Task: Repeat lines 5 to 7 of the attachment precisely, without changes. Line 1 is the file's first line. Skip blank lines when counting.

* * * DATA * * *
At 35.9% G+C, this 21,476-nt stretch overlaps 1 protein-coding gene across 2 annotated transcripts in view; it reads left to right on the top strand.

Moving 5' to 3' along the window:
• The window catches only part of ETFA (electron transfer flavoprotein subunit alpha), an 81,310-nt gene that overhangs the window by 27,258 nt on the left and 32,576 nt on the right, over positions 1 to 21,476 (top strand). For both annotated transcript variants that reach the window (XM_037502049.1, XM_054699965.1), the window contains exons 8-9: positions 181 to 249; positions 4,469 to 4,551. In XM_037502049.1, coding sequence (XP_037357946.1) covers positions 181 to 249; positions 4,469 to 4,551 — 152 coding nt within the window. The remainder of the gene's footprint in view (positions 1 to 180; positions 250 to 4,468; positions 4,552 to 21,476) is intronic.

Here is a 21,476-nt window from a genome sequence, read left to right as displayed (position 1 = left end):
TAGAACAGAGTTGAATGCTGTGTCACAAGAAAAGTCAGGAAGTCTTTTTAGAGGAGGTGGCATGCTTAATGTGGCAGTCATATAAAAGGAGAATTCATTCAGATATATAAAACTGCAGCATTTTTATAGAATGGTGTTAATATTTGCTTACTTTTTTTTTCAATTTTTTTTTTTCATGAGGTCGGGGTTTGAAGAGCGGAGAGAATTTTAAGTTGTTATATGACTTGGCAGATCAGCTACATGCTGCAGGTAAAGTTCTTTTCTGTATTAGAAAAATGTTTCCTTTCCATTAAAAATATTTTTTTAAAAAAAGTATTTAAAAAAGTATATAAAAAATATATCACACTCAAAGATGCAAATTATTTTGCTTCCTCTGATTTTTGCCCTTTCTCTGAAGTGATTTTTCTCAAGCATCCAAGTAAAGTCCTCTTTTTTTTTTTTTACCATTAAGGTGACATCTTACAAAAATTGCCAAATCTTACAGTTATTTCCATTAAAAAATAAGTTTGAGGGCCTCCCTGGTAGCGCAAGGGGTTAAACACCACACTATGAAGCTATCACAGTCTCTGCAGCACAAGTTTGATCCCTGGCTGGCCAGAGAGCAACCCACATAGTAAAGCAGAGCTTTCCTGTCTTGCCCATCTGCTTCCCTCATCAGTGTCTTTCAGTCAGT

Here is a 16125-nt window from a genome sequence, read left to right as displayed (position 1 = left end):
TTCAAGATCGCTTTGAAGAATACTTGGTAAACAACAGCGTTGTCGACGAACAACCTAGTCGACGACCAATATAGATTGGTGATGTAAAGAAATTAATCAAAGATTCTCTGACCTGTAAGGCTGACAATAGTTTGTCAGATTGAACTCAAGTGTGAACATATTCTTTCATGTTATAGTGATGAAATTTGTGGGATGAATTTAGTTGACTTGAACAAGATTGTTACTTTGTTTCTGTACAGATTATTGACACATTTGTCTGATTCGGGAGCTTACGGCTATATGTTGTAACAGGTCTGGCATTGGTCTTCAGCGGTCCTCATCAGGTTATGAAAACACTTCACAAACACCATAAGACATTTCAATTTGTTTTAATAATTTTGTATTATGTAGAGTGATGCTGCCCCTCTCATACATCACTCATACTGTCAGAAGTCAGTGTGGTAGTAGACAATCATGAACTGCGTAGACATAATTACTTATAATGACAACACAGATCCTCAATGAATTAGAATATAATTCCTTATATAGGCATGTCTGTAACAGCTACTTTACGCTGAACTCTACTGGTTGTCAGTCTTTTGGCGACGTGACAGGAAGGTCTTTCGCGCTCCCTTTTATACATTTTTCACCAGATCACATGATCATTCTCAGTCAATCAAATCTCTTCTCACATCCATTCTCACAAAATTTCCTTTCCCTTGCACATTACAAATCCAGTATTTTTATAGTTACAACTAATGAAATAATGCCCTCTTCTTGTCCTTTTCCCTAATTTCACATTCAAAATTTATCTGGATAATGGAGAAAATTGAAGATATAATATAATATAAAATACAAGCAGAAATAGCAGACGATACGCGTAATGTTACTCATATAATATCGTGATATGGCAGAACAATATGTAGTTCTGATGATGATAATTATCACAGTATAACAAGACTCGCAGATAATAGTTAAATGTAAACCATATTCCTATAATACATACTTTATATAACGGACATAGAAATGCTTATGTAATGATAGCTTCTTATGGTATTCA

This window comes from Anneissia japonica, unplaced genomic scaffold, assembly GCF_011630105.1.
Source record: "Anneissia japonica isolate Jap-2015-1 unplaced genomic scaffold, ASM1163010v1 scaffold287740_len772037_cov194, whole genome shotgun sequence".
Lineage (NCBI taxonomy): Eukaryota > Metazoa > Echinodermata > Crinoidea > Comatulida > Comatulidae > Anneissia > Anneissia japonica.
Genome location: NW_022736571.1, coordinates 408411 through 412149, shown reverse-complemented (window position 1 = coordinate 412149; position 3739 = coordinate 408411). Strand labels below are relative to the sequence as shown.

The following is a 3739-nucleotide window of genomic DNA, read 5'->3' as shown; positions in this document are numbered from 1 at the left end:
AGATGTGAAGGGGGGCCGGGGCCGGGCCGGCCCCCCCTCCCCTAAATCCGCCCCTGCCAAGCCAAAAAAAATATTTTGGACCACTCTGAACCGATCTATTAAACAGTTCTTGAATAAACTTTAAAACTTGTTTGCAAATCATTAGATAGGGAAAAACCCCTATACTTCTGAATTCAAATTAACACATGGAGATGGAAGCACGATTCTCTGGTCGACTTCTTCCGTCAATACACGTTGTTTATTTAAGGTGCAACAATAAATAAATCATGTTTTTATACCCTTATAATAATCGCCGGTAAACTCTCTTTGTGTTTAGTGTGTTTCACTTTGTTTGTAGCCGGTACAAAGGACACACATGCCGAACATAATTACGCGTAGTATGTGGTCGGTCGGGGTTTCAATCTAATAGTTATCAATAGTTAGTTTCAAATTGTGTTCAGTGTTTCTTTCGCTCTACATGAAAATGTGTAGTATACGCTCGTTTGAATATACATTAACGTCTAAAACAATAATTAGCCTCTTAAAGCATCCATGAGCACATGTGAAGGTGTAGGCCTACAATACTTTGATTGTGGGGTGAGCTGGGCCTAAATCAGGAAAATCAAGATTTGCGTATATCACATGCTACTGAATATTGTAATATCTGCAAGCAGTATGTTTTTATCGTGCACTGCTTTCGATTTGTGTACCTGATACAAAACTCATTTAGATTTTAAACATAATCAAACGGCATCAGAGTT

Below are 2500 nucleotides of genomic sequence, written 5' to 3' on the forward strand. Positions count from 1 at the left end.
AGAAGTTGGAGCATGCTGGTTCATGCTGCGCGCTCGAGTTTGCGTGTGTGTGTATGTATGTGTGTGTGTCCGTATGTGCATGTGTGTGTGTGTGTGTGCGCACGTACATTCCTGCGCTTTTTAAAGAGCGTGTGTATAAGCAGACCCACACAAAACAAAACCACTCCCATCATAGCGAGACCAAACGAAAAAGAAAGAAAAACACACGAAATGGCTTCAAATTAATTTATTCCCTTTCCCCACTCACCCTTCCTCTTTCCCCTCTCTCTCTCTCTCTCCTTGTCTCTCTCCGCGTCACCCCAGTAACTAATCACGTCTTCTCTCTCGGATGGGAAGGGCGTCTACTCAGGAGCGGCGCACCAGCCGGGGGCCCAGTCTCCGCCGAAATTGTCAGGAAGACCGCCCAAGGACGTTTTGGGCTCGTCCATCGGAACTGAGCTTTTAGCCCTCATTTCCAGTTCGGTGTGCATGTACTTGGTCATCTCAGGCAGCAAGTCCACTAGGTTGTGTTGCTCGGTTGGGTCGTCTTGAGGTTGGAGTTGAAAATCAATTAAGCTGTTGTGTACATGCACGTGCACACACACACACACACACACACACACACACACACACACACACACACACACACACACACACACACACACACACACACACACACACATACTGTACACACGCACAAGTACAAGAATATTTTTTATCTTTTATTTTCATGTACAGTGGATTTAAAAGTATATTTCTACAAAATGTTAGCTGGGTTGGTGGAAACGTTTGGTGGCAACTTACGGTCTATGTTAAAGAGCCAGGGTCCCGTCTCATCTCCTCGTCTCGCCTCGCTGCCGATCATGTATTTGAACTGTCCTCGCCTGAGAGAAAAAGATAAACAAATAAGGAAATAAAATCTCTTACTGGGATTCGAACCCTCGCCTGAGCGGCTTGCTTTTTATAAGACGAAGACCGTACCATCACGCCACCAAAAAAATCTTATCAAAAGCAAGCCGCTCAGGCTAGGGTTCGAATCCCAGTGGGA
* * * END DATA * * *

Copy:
TAGAACAGAGTTGAATGCTGTGTCACAAGAAAAGTCAGGAAGTCTTTTTAGAGGAGGTGGCATGCTTAATGTGGCAGTCATATAAAAGGAGAATTCATTCAGATATATAAAACTGCAGCATTTTTATAGAATGGTGTTAATATTTGCTTACTTTTTTTTTCAATTTTTTTTTTTCATGAGGTCGGGGTTTGAAGAGCGGAGAGAATTTTAAGTTGTTATATGACTTGGCAGATCAGCTACATGCTGCAGGTAAAGTTCTTTTCTGTATTAGAAAAATGTTTCCTTTCCATTAAAAATATTTTTTTAAAAAAAGTATTTAAAAAAGTATATAAAAAATATATCACACTCAAAGATGCAAATTATTTTGCTTCCTCTGATTTTTGCCCTTTCTCTGAAGTGATTTTTCTCAAGCATCCAAGTAAAGTCCTCTTTTTTTTTTTTTACCATTAAGGTGACATCTTACAAAAATTGCCAAATCTTACAGTTATTTCCATTAAAAAATAAGTTTGAGGGCCTCCCTGGTAGCGCAAGGGGTTAAACACCACACTATGAAGCTATCACAGTCTCTGCAGCACAAGTTTGATCCCTGGCTGGCCAGAGAGCAACCCACATAGTAAAGCAGAGCTTTCCTGTCTTGCCCATCTGCTTCCCTCATCAGTGTCTTTCAGTCAGT

Here is a 16125-nt window from a genome sequence, read left to right as displayed (position 1 = left end):
TTCAAGATCGCTTTGAAGAATACTTGGTAAACAACAGCGTTGTCGACGAACAACCTAGTCGACGACCAATATAGATTGGTGATGTAAAGAAATTAATCAAAGATTCTCTGACCTGTAAGGCTGACAATAGTTTGTCAGATTGAACTCAAGTGTGAACATATTCTTTCATGTTATAGTGATGAAATTTGTGGGATGAATTTAGTTGACTTGAACAAGATTGTTACTTTGTTTCTGTACAGATTATTGACACATTTGTCTGATTCGGGAGCTTACGGCTATATGTTGTAACAGGTCTGGCATTGGTCTTCAGCGGTCCTCATCAGGTTATGAAAACACTTCACAAACACCATAAGACATTTCAATTTGTTTTAATAATTTTGTATTATGTAGAGTGATGCTGCCCCTCTCATACATCACTCATACTGTCAGAAGTCAGTGTGGTAGTAGACAATCATGAACTGCGTAGACATAATTACTTATAATGACAACACAGATCCTCAATGAATTAGAATATAATTCCTTATATAGGCATGTCTGTAACAGCTACTTTACGCTGAACTCTACTGGTTGTCAGTCTTTTGGCGACGTGACAGGAAGGTCTTTCGCGCTCCCTTTTATACATTTTTCACCAGATCACATGATCATTCTCAGTCAATCAAATCTCTTCTCACATCCATTCTCACAAAATTTCCTTTCCCTTGCACATTACAAATCCAGTATTTTTATAGTTACAACTAATGAAATAATGCCCTCTTCTTGTCCTTTTCCCTAATTTCACATTCAAAATTTATCTGGATAATGGAGAAAATTGAAGATATAATATAATATAAAATACAAGCAGAAATAGCAGACGATACGCGTAATGTTACTCATATAATATCGTGATATGGCAGAACAATATGTAGTTCTGATGATGATAATTATCACAGTATAACAAGACTCGCAGATAATAGTTAAATGTAAACCATATTCCTATAATACATACTTTATATAACGGACATAGAAATGCTTATGTAATGATAGCTTCTTATGGTATTCA